Germany's cabinet has agreed new draft laws against forced marriages and tough measures against immigrants who fail to integrate into society, amid a fierce debate about immigration in the country.

Forcing someone into marriage will now be considered a criminal act in itself, punishable by up to five years in prison, under the legislation drawn up by Chancellor Angela Merkel's government.

Previously, forced marriage had been considered under the law as a particularly severe form of coercion.

The new legislation also aims to make it easier for women taken abroad for a forced marriage to return to Germany.

"Forced marriage is a problem in Germany that should be taken seriously and which is increasingly in the public eye," said Interior Minister Thomas de Maiziere in a statement.

"In order to act against forced marriage in a tougher way than before, it will be considerable a punishable offence in its own right.

"In this way, we are also acting against the incorrect view that it is a tolerable tradition from earlier times or from other cultures," added the minister.

Germany has been rocked in recent years by several cases of young girls being coerced into marriages, the majority Muslim.

The cabinet also sought to enforce action against immigrants in Germany who do not follow so-called "integration courses" to help them adapt to life in the country.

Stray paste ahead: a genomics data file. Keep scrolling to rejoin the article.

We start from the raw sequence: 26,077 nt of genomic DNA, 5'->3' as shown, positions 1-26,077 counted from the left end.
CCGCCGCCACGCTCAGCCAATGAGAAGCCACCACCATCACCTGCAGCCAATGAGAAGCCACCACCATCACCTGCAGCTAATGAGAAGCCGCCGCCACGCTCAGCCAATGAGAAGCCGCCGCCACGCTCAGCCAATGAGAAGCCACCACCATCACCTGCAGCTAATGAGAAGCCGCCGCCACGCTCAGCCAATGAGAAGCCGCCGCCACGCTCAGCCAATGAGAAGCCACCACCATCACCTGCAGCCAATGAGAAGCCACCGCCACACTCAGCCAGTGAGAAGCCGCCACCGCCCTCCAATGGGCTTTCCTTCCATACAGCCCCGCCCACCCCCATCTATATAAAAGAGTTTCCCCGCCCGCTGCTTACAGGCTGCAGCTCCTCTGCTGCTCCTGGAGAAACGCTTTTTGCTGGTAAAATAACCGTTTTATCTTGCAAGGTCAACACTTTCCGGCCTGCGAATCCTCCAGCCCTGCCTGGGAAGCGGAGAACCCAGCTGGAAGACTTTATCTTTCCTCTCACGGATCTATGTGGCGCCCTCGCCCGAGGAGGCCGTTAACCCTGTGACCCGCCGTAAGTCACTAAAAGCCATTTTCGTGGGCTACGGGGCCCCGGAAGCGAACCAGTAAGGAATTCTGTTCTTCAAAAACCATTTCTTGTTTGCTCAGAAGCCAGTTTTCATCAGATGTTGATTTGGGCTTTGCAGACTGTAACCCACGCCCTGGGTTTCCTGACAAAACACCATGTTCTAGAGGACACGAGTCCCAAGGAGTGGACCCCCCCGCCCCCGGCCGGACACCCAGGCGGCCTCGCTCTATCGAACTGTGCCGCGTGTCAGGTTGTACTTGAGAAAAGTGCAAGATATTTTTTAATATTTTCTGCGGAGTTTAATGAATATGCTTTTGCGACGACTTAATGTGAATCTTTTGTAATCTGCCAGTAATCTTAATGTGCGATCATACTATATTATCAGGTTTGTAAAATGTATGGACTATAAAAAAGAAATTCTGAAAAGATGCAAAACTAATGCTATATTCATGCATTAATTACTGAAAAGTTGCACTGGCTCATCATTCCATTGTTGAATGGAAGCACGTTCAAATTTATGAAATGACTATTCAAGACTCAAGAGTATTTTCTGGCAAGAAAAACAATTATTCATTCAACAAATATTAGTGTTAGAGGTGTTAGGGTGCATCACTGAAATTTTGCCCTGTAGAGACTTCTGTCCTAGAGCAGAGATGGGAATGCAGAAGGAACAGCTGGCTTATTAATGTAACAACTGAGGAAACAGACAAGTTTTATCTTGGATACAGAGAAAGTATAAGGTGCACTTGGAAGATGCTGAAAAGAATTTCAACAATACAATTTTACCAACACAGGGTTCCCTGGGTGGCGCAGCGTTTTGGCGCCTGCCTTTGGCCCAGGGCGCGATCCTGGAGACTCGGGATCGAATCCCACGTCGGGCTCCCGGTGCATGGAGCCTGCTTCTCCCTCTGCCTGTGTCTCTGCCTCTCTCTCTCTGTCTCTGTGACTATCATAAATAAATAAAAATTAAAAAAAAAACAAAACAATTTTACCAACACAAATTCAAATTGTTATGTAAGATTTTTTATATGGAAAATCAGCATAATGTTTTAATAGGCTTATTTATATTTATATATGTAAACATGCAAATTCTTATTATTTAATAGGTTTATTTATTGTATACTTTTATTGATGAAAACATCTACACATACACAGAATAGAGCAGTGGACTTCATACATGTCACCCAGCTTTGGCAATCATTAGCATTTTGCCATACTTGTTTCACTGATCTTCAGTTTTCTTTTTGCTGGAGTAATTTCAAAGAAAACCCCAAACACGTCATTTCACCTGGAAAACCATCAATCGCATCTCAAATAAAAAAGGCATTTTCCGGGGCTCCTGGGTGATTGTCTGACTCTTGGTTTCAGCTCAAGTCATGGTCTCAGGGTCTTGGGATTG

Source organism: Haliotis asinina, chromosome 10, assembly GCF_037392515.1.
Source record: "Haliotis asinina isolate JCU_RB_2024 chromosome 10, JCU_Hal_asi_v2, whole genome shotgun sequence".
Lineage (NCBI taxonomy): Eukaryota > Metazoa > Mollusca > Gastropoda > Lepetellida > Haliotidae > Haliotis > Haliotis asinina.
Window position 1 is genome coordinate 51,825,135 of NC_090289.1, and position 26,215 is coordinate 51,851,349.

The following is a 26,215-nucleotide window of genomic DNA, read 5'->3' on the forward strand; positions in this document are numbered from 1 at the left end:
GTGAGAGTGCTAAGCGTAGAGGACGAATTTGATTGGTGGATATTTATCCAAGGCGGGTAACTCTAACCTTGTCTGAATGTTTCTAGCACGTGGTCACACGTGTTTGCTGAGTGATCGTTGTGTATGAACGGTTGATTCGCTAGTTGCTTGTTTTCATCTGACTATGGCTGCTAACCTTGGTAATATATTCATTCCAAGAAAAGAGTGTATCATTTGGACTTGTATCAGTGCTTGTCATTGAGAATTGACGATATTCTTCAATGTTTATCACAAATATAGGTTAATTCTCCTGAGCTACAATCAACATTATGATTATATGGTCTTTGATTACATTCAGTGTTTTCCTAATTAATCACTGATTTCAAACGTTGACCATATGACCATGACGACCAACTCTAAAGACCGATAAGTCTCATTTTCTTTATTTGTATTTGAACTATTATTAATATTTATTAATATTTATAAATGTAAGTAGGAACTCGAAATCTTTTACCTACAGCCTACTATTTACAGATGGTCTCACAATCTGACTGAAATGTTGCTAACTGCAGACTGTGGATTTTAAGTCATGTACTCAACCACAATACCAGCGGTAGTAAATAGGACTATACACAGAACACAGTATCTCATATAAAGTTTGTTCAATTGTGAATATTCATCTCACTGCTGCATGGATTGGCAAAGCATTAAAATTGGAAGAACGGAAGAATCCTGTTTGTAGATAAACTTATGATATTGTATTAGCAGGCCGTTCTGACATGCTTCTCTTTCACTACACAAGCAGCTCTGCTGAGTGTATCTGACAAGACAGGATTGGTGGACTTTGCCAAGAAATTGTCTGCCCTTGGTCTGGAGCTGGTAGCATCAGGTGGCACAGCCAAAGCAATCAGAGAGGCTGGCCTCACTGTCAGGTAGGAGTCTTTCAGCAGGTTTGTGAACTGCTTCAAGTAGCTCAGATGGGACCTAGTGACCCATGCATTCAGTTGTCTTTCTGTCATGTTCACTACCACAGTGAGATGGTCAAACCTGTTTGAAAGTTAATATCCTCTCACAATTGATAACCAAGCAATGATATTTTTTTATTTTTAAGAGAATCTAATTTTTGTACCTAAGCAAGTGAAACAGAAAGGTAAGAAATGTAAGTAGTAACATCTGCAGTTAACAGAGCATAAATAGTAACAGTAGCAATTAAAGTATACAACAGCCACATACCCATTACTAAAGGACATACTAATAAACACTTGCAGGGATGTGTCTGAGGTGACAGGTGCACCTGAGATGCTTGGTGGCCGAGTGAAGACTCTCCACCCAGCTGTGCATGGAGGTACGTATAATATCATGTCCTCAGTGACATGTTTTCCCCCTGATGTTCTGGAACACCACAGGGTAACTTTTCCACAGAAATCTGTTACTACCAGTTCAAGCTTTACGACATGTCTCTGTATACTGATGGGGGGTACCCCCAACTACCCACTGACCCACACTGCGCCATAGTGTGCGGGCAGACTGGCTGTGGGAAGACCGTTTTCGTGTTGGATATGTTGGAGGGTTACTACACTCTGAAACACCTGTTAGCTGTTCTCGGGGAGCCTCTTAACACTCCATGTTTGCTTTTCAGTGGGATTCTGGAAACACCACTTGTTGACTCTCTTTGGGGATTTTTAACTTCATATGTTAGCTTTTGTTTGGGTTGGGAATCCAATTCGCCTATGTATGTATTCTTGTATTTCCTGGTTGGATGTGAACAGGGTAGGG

De Maiziere has estimated this applies to around 10 to 15 percent of immigrants in Germany.

Authorities will be obliged to check whether immigrants have followed such a course before considering an application to extend their stay in Germany. Refusal to follow courses could result in applications being rejected.

"Being able to speak German, being familiar with everyday life in Germany, as well as German law, culture and history are the keys for the successful integration of foreigners in Germany," de Maiziere said.

The move came amid a ferocious debate in Germany about immigration and the country's "multi-cultural" society.

The debate was fuelled by Thilo Sarrazin, a central banker who said Germany was being made "more stupid" by immigrants, and then further inflamed by Merkel who judged multiculturalism had totally failed.

The popularity of a book by Sarrazin and a recent study showing strong anti-foreigner sentiment have raised fears about a right-wing populist attracting significant support, although no such figure has yet emerged.

There are also concerns that a lack of integration of Germany's four million Muslims was helping create homegrown Islamic extremists.

The draft law must now be debated in parliament, where Merkel's centre-right coalition holds a majority.

Berlin also aims to sign off on a bill in December that would see more foreign diplomas formally recognised, something which would help employers in Europe's biggest economy find badly needed qualified workers.

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